Other problems in line order were sometimes caused by Transkribus itself. We observed that in the sentence has been read by the HTR text with a reversal of two lines . As in the figure 7 appears “mamentum” staying under “Duisit aquas”.

Figure 4: Error

Word counts with Voyant Tools

We analyzed the transcription of our folio from Genesis in Arrau MsWettF 11 to get a general idea of the most frequent abbreviations.. Our corpus has been formed with 335 words and 277 unique word forms. The most frequent words in the corpus are eſt (8); in (7); cū (6); me (5); ut (4) as shown in the word cloud below:

Figure 5: Word frequency of the first folio of Genesis, Aarau MsWettF 11

It was obvious that unlemmatized diplomatic transcriptions such as those we created have some drawbacks; egẏptuſ and egẏptū appear in the wordcloud as separate words.

On the folio we studied most every line has been written with various abbreviations, in particular, at the end of the sentences. We cannot conclude, however, in general why so many abbreviations were used in manuscripts. There are several possibilities that occurred to us during the workshop. Of course, abbreviations save us time when typing as they are faster than writing the whole word. Also, it uses less space on the page, which is a significant point because parchment is expensive, when we think about the physical conditions of medieval times. From what we experienced hands on, we cannot see general rules for abbreviation usage. It may depend on the geographical areas, the abbeys or habits of individual scribes.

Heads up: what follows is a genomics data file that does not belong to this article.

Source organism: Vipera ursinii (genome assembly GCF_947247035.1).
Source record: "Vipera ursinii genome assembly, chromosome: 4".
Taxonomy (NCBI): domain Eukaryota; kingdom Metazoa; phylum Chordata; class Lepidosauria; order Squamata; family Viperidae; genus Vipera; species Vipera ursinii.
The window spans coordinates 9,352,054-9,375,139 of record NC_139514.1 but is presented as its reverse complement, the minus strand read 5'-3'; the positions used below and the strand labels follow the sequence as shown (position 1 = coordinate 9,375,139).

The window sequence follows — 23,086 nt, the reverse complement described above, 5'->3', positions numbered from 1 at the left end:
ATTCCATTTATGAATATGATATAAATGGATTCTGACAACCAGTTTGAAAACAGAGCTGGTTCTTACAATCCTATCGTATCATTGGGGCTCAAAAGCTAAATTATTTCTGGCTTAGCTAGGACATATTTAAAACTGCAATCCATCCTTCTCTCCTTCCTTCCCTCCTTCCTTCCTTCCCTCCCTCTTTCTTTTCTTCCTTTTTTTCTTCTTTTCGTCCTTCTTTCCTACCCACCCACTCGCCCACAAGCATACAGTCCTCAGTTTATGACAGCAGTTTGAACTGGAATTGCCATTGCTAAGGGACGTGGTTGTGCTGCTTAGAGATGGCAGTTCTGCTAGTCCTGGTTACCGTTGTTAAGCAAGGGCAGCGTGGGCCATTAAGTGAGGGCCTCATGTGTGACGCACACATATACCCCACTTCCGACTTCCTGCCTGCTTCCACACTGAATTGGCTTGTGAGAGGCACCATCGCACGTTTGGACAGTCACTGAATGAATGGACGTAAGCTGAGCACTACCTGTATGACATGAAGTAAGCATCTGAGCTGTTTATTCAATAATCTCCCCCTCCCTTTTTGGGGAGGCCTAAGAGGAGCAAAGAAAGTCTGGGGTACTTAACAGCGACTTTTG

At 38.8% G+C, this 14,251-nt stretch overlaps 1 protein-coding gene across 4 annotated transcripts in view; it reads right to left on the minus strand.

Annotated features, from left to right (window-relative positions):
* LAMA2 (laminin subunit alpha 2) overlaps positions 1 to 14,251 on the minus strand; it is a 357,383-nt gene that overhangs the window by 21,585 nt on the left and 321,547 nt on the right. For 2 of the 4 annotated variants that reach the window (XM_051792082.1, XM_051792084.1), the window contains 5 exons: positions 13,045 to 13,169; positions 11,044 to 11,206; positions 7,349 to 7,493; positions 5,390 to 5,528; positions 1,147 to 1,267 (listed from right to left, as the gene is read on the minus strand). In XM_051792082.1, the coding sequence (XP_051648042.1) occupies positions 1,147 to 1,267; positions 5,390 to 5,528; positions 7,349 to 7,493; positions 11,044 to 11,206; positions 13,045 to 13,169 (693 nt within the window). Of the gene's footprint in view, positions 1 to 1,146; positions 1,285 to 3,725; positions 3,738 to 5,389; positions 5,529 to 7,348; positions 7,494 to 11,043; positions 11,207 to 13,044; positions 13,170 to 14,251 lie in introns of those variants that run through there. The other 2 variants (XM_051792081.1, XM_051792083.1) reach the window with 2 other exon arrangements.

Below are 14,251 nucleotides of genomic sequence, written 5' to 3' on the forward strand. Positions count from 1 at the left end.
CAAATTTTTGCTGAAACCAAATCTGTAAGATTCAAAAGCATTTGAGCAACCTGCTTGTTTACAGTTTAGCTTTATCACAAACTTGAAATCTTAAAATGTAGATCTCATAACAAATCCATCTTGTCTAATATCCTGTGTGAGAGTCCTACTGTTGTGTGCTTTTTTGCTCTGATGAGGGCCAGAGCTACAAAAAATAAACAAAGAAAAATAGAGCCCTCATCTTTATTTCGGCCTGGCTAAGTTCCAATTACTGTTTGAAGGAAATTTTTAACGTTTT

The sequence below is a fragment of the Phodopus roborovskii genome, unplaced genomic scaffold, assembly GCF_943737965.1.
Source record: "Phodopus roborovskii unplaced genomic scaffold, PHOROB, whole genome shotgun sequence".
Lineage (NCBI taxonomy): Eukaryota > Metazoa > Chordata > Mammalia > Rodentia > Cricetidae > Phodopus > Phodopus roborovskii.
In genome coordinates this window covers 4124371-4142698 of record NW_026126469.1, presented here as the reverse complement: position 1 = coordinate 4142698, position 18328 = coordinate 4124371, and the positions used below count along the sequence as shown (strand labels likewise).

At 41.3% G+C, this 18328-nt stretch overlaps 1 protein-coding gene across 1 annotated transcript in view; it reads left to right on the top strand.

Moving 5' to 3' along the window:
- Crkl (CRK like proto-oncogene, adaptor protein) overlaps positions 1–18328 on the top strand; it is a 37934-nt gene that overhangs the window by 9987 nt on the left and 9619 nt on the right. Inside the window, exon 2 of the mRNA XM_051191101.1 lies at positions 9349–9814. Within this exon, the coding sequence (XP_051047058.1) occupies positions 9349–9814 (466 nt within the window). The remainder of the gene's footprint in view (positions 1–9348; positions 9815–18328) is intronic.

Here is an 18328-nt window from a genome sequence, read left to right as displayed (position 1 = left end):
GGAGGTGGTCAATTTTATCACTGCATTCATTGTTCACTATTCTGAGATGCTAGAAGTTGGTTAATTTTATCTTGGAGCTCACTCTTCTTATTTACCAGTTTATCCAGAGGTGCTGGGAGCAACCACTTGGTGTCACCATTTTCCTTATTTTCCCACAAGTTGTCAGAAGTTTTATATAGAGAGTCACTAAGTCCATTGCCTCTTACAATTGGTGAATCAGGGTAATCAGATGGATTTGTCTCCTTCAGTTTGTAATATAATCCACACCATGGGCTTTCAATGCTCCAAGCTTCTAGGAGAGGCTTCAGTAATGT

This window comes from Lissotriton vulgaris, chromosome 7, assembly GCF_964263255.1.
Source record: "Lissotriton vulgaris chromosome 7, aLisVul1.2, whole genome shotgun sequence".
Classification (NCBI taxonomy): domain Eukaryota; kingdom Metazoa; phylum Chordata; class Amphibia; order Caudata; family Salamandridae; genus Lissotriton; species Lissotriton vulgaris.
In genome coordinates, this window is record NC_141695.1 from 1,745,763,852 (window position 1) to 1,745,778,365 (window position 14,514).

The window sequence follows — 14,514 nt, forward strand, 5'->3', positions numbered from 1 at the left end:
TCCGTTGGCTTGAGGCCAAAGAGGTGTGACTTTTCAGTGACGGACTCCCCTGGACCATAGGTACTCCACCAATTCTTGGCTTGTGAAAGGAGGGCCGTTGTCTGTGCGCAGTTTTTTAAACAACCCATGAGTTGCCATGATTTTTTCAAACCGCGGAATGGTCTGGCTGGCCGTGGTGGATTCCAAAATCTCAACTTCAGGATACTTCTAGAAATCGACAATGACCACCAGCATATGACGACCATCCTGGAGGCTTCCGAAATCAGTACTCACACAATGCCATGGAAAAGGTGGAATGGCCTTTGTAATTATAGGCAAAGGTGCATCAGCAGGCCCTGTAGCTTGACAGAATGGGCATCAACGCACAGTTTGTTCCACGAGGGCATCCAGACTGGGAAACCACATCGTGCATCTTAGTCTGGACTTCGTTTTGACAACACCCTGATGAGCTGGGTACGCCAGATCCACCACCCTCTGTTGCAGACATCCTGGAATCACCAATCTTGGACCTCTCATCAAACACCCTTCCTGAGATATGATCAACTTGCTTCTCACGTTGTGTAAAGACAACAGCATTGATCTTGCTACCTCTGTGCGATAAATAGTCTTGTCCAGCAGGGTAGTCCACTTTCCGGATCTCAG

Using Transkribus in the context of medieval manuscripts foregrounds the importance of many aspects of material culture: codex construction, human transcription errors, even scribal habits in the collective record of our written civilization. Furthermore, automatic transcription in the humanities is allowing us to explore with greater ease the unedited, handwritten historical archives. With the realization of the roles of humans in text production, AI algorithms definitely provides a new way to explore elements of the forgotten past.

In conclusion, working with Transkribus has been an unusual adventure in understanding the relationship between manuscripts and transcription. Participating in the PBP Correct-a-thon Besançon allowed us to discuss medieval manuscript culture in a broad context. Moreover, it opens the door to so many new questions to be explored. How many people were involved in the creation of the manuscripts? How much time did they spend on these texts? Is the Paris Bible indeed the inspiration for the Gutenberg’s Bible? These questions are waiting to be answered through additional research.


Serhat Açar and Elia Coulot.

Suggested citation

Açar, Serhat, Coulot, Elia. (22 June 2023). PBP Correct-a-thon Besançon: Aargauer Kantonsbibliothek, MsWettF 11. Paris Bible Project. https://doi.org/10.5281/zenodo.8040632

This post is published with a CC BY-SA-NC 4.0 International license.